top of page

Drones are Changing Agriculture in Canada—and Around the World

Updated: Aug 25, 2021



Artificial intelligence, biotechnology, precision farming—innovations in agriculture help farmers save money, grow more crops to feed the world, and reduce the industry’s impact on climate change. Who could imagine one of the most accessible and impactful tech additions to the farmer’s toolbelt started as little more than a remote-controlled airplane with a camera?


Drones, also known as Remotely Piloted Aircraft Systems (RPAS), are not exclusive to agriculture—they are found in many industries including filmmaking, environmental conservation, and police departments. In fact, anyone interested in drones can pick up small, basic models at consumer box stores like Best Buy and Staples. These remote-controlled devices are able to fly above scenes, quickly observe the earth below, and collect images.


Markus Weber, president of Landview Drones in Edmonton, Alberta, says the simplicity of the technology combined with the ease of getting started makes drones a relatively easy tech choice for a producer. The biggest draw is what drones can do to simplify farm management.


“Drones give farmers an aerial view of their crop—when you’re standing at the edge of a field, you can only see about twenty yards in,” Weber says. “It doesn’t require any more technology than just a camera in the air for a farmer to be able to understand what’s going on with their crop.”


Detecting issues such as drought, dis-ease, or pest damage is key to producing a good crop. Drones, unlike manual inspection, allow farmers to map their fields quickly on a regular basis—giving them a better chance of solving any problems in the crop. Using drones instead of heavy field vehicles also minimizes soil compaction and plant damage that can affect healthy growth.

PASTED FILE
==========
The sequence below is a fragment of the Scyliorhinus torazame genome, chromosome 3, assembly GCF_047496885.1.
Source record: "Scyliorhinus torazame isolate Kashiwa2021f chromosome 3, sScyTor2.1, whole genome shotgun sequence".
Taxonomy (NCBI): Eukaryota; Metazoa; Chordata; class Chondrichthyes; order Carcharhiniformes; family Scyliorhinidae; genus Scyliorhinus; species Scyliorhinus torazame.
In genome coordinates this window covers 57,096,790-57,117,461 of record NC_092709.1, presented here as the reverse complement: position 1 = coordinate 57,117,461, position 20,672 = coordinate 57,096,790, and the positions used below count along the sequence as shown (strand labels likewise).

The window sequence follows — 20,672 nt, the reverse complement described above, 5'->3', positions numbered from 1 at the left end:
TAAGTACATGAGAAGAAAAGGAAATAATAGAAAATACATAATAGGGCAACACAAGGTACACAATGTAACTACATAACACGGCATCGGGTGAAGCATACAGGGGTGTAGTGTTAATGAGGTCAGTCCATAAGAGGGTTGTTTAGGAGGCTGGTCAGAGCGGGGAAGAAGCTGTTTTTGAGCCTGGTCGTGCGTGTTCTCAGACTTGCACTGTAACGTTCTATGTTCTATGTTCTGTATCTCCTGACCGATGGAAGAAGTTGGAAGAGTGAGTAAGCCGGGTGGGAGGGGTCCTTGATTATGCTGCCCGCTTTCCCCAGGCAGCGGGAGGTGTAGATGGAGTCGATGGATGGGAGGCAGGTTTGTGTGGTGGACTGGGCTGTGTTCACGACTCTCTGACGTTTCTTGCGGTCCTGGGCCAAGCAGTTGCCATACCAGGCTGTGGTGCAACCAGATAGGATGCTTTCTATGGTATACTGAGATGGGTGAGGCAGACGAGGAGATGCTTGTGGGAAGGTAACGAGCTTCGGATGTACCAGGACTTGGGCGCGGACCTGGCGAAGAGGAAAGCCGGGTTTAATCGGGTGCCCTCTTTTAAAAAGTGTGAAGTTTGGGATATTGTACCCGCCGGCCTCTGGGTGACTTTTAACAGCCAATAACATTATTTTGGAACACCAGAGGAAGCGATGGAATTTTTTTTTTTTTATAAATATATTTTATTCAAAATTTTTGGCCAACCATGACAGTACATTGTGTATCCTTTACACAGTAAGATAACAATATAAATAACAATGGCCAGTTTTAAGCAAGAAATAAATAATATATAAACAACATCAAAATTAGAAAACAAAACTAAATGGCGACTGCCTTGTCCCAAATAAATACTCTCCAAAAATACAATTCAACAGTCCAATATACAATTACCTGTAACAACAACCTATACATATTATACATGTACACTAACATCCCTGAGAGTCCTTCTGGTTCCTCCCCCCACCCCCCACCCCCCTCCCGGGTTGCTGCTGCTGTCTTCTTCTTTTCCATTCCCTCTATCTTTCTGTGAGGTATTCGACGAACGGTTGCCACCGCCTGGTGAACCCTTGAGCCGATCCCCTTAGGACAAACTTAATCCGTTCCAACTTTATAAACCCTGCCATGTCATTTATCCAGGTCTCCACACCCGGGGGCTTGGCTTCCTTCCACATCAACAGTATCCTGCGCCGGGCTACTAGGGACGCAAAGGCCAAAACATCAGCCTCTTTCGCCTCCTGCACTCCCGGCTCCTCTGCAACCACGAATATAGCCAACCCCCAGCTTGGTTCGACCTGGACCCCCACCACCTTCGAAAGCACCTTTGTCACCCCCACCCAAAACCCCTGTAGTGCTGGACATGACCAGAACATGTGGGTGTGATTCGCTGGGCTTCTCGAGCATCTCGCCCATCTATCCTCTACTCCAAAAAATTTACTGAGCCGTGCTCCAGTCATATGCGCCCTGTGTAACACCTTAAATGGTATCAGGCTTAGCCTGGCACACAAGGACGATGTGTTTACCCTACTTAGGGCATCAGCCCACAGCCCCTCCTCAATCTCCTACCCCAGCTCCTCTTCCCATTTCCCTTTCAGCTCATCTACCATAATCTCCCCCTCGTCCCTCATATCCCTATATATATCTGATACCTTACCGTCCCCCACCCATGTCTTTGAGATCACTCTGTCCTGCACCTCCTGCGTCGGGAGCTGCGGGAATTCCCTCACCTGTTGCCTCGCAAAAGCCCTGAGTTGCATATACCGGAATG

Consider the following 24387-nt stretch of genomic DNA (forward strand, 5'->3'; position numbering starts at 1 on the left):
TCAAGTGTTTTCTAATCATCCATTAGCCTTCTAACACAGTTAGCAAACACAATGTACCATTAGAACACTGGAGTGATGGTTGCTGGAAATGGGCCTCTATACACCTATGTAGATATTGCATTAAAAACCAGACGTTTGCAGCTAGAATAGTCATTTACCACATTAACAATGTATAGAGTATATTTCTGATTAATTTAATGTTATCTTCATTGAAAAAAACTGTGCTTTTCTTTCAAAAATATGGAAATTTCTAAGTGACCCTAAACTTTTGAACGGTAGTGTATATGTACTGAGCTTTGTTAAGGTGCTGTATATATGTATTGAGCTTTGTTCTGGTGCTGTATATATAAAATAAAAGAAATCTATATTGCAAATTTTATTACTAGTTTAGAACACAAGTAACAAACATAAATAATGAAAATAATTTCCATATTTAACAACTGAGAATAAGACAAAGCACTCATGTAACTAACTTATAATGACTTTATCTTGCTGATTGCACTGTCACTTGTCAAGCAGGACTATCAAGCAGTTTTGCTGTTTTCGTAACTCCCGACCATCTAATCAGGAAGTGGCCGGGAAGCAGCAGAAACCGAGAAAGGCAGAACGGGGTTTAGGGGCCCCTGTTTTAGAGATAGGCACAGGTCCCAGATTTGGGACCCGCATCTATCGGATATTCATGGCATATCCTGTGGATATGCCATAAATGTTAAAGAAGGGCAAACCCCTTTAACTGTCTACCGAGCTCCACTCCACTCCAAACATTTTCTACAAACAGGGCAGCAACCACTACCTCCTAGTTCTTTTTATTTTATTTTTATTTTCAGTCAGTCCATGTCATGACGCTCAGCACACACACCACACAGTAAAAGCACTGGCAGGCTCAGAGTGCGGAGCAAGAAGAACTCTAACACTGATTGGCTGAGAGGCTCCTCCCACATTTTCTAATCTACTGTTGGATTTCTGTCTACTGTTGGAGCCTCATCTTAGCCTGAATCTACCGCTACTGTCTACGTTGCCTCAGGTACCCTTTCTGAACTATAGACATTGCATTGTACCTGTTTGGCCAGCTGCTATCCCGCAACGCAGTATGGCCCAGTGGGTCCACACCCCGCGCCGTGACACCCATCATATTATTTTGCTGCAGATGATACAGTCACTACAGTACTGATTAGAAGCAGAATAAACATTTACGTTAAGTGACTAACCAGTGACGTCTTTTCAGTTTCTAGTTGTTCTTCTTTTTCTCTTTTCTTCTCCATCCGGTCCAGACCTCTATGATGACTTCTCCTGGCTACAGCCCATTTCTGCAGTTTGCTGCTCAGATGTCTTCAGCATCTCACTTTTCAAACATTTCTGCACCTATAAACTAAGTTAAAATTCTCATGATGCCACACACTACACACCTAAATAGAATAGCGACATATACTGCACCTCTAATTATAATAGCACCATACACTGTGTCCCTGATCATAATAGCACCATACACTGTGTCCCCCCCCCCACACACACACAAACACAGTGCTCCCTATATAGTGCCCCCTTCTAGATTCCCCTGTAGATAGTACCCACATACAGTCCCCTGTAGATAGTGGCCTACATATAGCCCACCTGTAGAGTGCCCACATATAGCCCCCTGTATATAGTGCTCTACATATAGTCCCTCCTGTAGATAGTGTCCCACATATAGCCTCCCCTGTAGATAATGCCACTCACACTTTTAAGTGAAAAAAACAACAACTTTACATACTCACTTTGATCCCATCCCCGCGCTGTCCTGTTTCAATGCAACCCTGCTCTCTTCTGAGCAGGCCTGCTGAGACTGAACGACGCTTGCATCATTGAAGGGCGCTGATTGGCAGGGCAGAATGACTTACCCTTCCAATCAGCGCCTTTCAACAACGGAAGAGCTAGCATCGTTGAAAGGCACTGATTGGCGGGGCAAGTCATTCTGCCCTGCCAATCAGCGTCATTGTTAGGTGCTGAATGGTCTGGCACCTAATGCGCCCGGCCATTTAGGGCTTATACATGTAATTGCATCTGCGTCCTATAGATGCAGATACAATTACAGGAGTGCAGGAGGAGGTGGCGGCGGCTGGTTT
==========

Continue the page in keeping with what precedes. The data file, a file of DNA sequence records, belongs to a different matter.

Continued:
For one Saskatchewan farmer, using a drone to scout his canola field allowed him to better understand where kochia, a common weed, was taking root. Instead of applying herbicide to the majority of the field in hopes he cleared the problem, imaging from the drone allowed him to target problem areas—meaning he sprayed only forty acres instead of the usual four hundred.(1)


Drones are not just making jobs easier—they’re also contributing to the fight against world hunger. In the Philippines, typhoons can quickly destroy farmland, and assessing the damage manually to provide support takes days; a person can only inspect seven hectares in one day. Drones, on the other hand, are able to review two hundred hectares in only thirty minutes. This allows fast assistance, quick replanting, and minimal food loss.(2)



Imaging land is not where drone use in farming ends. Specialized versions of drones can be used to spray pesticides, fertilizer, and even plant seeds. Currently, regulations in Canada prohibit the use of drones for pesticide application—but not for long.


“We are still a few years away from spraying being an everyday practice, but it absolutely will be in the future,” Weber says.


Weber says spraying with drones allows for targeted applications, using less of the product and only in the areas needed. Regions like Russia and the United Kingdom have already seen reductions in pesticide use, thanks to the precision application drones allow—meaning lower emissions of greenhouse gases that contribute to climate change.(3)


It is not just chemicals either; in Zimbabwe, where drought is common, drone irrigation systems allow for efficient coverage of the crops without wasting water through traditional irrigation.(4)


“The environmental and financial benefits really do go hand in hand—you’re only applying the product where you need it. That works really well for the farmer’s pocketbook, in addition to protecting the environment,” Weber explains.


While regulations on drone use continue to lift around the world, the technology itself is on track to improve drastically over the next decade—leading to the possibility of even more sustainable farming applications. One of the most exciting advancements Weber sees in the future? “Five years from now, these systems will be completely autonomous.”


By: Ellen Cottee




Scan the QR code to fly sky high with real drone imaging!







For more information on agriculture technology explore our Nourishing Minds publications here.









Sources






967 views

Recent Posts

See All

Comments


bottom of page